Volume 9, Issue 2
Tricks of the Trade
In and Out
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Updating a Geographic Database
When adding a new measurement to the database, we discriminate between control points and free points.
Control points are points that already exist in the database; free points are new points to be added to the database. As we see in Figure 2, the points pt3, pt4, pt30, pt31, and pt504 are already in the database and therefore they are control points. The points pt20, pt21, pt25, and pt32 are from the new house and therefore free. Points pt1 and pt2 are the theodolite station points. These points are used in the computation but not stored in the database.
Figure 2. The control points (pt3, pt4, pt30, and pt504) and free points (pt20, pt21, pt25, and pt32) of the database.
The rubber-sheet transformation maps the measured coordinates of the control points exactly onto the coordinates of the control points in the database (this is the prime reason for choosing the rubber-sheet transformation).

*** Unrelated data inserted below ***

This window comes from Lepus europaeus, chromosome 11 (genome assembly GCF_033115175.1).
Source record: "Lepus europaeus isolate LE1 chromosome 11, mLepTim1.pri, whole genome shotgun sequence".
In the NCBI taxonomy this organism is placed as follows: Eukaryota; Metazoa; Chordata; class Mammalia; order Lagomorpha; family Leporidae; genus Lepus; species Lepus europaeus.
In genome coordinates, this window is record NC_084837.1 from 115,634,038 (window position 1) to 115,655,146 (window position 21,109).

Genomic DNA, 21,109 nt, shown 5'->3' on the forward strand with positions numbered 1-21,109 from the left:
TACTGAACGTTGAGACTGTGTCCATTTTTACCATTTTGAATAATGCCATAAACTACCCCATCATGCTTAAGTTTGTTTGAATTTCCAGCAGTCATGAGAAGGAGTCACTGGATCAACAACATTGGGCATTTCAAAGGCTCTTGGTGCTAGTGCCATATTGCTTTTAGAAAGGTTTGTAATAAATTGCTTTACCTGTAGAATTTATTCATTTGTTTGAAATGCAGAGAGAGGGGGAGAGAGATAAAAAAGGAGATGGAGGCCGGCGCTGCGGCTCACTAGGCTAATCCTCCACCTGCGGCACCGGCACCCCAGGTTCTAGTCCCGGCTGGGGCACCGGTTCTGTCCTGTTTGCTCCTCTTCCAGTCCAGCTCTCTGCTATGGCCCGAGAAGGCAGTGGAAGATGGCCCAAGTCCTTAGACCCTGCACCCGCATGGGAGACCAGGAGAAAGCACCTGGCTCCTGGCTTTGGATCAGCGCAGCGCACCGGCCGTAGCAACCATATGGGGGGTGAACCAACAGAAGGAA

There are two main steps in the operation.
The following formula is central to the second step:
This formula expresses the correction for any point as a weighted linear combination of the corrections of the control points. The weights depend on the distance between the point and the control points. We explain below how the matrices and are constructed.
The most important property of this method is that it does not matter which basis you choose for the similarity transformation: after applying the above formula, you get the same result regardless of the basis. This is a form of invariance.
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